Why we must continue to resist forced noncompliance
After 32 years of driving long haul (over the road), I met the end of my driving career on March 10, 2003, just outside of Omaha, NE, where I totaled my truck after falling asleep due to fatigue, inadequate and disrupted sleep, and the stress of trying to survive as an owner-operator in this industry.
I had been an owner-operator for 32 years. At one time, I had about five trucks but had been forced to cut back to one truck, which I drove myself just to try to survive in today’s trucking industry.
I had been working 90-100 hours a week for years to survive. I finally broke my body down to a point where it failed. I will probably never drive again due to my injuries and the fact that the company I worked for has me listed as “not available for re-hire” or to lease a truck from again.
This company is a perfect example of all the abuses and games and the policies you have written about [in Jim Johnston’s “Issues & Positions”].
I will now lose my home and most everything I have after 32 years of trucking and will probably spend the rest of my broken life in poverty. This is not only happening to me, but also thousands of good men and women that this industry is destroying day after day with the attitudes and policies they run their companies with.
To the drivers who are fighting this same battle day after day, if you don’t take a stand together to change your working conditions, you will fall one by one. Do not continue to deny that what has happened to me can happen to you. I believed that I was the “best of the best” in the business of being a long-haul trucker and could beat and survive this system. You will not if you do not get things changed. Your days are numbered under the current situation in this business.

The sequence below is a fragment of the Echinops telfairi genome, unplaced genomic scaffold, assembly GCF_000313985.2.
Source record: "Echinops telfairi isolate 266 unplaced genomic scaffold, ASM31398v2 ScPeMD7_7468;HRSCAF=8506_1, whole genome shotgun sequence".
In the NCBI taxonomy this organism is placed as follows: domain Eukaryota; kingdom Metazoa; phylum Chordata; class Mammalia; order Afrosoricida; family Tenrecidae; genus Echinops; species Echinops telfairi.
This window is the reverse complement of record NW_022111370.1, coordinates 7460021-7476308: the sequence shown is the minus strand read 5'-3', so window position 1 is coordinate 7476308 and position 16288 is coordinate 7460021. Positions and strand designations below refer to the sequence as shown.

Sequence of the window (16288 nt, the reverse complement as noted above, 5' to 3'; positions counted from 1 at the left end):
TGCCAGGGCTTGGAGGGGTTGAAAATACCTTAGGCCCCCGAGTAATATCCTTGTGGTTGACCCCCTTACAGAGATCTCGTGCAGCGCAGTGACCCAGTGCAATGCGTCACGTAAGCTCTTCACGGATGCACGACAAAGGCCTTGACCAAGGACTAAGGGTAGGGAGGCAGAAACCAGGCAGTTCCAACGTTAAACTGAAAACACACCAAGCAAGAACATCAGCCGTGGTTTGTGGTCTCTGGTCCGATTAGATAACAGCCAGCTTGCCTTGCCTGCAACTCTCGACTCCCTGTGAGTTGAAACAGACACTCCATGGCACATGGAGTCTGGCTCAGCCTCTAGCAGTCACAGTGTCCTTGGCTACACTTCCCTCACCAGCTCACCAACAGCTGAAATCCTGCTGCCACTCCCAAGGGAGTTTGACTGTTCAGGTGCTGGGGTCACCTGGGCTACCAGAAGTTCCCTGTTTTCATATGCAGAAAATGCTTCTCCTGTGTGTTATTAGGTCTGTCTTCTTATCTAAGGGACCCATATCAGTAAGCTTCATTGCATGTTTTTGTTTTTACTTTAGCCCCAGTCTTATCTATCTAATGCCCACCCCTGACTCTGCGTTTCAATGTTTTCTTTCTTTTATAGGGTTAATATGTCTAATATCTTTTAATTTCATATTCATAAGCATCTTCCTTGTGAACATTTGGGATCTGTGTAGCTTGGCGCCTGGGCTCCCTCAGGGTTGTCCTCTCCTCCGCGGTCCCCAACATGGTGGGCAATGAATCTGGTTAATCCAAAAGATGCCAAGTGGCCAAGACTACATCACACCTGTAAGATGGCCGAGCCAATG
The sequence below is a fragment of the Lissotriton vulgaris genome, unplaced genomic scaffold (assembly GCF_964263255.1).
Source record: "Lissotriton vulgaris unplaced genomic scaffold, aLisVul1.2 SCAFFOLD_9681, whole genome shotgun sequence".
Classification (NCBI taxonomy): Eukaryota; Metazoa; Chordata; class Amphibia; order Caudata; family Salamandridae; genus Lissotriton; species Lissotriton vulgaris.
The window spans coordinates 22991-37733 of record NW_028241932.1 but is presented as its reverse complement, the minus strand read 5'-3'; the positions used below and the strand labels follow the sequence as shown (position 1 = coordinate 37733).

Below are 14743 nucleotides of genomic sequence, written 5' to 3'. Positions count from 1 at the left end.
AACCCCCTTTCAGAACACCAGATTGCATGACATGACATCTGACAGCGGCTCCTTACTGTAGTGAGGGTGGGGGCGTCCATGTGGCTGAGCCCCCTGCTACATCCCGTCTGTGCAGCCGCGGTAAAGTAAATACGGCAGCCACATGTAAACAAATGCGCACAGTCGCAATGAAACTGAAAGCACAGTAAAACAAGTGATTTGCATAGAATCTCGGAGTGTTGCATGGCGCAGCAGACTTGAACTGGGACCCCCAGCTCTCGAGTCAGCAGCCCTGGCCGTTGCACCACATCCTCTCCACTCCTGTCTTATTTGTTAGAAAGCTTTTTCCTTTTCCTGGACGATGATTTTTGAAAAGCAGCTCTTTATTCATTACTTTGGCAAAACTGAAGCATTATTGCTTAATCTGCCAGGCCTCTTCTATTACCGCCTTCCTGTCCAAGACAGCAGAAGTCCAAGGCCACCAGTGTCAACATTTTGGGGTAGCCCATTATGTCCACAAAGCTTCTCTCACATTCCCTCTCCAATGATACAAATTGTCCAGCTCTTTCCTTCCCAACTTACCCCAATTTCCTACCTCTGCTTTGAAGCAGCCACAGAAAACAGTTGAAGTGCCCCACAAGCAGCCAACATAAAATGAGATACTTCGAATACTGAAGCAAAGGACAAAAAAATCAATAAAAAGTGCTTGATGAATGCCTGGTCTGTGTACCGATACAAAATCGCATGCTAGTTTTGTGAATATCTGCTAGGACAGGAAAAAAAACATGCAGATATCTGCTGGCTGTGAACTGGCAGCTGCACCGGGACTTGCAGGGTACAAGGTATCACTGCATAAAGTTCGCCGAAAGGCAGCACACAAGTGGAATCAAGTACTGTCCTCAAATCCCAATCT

I truly hope drivers can finally take a stand to improve their lives — the choice is theirs. But are they willing to accept the sacrifices that are going to have to be made to change things? I truly do not know.
I hope for them they are. If not, a very hard life, a ruined life, is just waiting down the road.
– Gary Fronning
Running at a sane pace? Controlling our own business? Why stop now?
There are approximately 280 million people in the United States and only 6 million CDL holders. Truckdrivers have been given a bad reputation based on media stereotypes and a few “bad apples.” However, most of us are decent, hardworking family men and women who follow the rules of the road and battle daily the pressures of dispatchers wanting our trucks to get from point A to point B in impossible time frames, state and federal laws that are changing all the time and disrespect by shippers, receivers and freight brokers.
Jim Johnston and OOIDA are working hard, along with its members, to change all that. Truck Safety Month challenges all of us drivers to comply strictly with the hours-of-service rules set by the Federal Motor Carrier Safety Administration. By logging all hours spent on the docks getting loaded and unloaded, daily maintenance on our trucks and other duties required by our jobs, we will be able to show that the average driver “gives away” 40-50 hours a week, uncompensated, for his or her job. We get paid by the mile and not for time getting loaded or unloaded and waiting to be dispatched.
Without trucks, America stops. Although the most important link in the economy, professional truckers are the most misunderstood, overtaxed and overworked. Run compliant.
– Mark R. Taylor